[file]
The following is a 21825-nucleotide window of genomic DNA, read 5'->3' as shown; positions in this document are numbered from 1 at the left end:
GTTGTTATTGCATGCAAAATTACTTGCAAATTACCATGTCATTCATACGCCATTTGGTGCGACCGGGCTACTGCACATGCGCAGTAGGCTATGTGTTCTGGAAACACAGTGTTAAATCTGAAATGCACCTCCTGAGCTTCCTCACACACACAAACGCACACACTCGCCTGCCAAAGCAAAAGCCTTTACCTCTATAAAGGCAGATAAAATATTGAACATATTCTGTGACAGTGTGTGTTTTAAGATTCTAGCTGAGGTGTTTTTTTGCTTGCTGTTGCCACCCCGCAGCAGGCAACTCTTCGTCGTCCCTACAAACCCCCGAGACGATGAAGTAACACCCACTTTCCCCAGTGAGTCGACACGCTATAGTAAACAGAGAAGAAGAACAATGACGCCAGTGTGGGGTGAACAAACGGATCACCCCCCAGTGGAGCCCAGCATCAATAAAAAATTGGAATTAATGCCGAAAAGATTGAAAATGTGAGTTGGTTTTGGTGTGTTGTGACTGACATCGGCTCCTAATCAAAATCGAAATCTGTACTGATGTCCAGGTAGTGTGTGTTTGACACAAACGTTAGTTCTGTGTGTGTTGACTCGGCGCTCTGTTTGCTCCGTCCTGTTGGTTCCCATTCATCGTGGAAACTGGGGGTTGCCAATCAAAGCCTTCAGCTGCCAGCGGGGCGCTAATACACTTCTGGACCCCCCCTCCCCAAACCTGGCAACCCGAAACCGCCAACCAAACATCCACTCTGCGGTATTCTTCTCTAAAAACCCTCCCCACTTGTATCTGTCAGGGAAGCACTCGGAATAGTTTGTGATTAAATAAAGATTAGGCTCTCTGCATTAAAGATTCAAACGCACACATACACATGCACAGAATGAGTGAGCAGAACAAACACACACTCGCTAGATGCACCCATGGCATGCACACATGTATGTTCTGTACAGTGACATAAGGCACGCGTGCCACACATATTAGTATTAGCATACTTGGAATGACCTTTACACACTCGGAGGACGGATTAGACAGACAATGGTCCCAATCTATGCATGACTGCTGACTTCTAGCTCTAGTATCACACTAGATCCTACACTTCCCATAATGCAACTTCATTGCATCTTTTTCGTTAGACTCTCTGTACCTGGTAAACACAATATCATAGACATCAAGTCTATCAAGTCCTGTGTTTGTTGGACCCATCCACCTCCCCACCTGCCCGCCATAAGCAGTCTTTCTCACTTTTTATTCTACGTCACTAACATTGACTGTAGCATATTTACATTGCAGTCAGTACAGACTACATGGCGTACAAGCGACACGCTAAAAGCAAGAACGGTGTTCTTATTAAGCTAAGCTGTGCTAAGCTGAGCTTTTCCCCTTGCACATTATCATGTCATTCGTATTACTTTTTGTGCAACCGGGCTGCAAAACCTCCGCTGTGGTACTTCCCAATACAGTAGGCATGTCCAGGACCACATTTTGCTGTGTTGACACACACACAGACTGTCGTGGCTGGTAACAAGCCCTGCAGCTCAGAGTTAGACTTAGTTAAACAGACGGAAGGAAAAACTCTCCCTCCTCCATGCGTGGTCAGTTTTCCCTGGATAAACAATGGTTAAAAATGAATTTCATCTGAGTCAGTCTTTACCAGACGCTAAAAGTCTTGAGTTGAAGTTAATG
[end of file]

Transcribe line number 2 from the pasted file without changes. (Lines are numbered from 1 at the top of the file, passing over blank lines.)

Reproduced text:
GTTGTTATTGCATGCAAAATTACTTGCAAATTACCATGTCATTCATACGCCATTTGGTGCGACCGGGCTACTGCACATGCGCAGTAGGCTATGTGTTCTGGAAACACAGTGTTAAATCTGAAATGCACCTCCTGAGCTTCCTCACACACACAAACGCACACACTCGCCTGCCAAAGCAAAAGCCTTTACCTCTATAAAGGCAGATAAAATATTGAACATATTCTGTGACAGTGTGTGTTTTAAGATTCTAGCTGAGGTGTTTTTTTGCTTGCTGTTGCCACCCCGCAGCAGGCAACTCTTCGTCGTCCCTACAAACCCCCGAGACGATGAAGTAACACCCACTTTCCCCAGTGAGTCGACACGCTATAGTAAACAGAGAAGAAGAACAATGACGCCAGTGTGGGGTGAACAAACGGATCACCCCCCAGTGGAGCCCAGCATCAATAAAAAATTGGAATTAATGCCGAAAAGATTGAAAATGTGAGTTGGTTTTGGTGTGTTGTGACTGACATCGGCTCCTAATCAAAATCGAAATCTGTACTGATGTCCAGGTAGTGTGTGTTTGACACAAACGTTAGTTCTGTGTGTGTTGACTCGGCGCTCTGTTTGCTCCGTCCTGTTGGTTCCCATTCATCGTGGAAACTGGGGGTTGCCAATCAAAGCCTTCAGCTGCCAGCGGGGCGCTAATACACTTCTGGACCCCCCCTCCCCAAACCTGGCAACCCGAAACCGCCAACCAAACATCCACTCTGCGGTATTCTTCTCTAAAAACCCTCCCCACTTGTATCTGTCAGGGAAGCACTCGGAATAGTTTGTGATTAAATAAAGATTAGGCTCTCTGCATTAAAGATTCAAACGCACACATACACATGCACAGAATGAGTGAGCAGAACAAACACACACTCGCTAGATGCACCCATGGCATGCACACATGTATGTTCTGTACAGTGACATAAGGCACGCGTGCCACACATATTAGTATTAGCATACTTGGAATGACCTTTACACACTCGGAGGACGGATTAGACAGACAATGGTCCCAATCTATGCATGACTGCTGACTTCTAGCTCTAGTATCACACTAGATCCTACACTTCCCATAATGCAACTTCATTGCATCTTTTTCGTTAGACTCTCTGTACCTGGTAAACACAATATCATAGACATCAAGTCTATCAAGTCCTGTGTTTGTTGGACCCATCCACCTCCCCACCTGCCCGCCATAAGCAGTCTTTCTCACTTTTTATTCTACGTCACTAACATTGACTGTAGCATATTTACATTGCAGTCAGTACAGACTACATGGCGTACAAGCGACACGCTAAAAGCAAGAACGGTGTTCTTATTAAGCTAAGCTGTGCTAAGCTGAGCTTTTCCCCTTGCACATTATCATGTCATTCGTATTACTTTTTGTGCAACCGGGCTGCAAAACCTCCGCTGTGGTACTTCCCAATACAGTAGGCATGTCCAGGACCACATTTTGCTGTGTTGACACACACACAGACTGTCGTGGCTGGTAACAAGCCCTGCAGCTCAGAGTTAGACTTAGTTAAACAGACGGAAGGAAAAACTCTCCCTCCTCCATGCGTGGTCAGTTTTCCCTGGATAAACAATGGTTAAAAATGAATTTCATCTGAGTCAGTCTTTACCAGACGCTAAAAGTCTTGAGTTGAAGTTAATG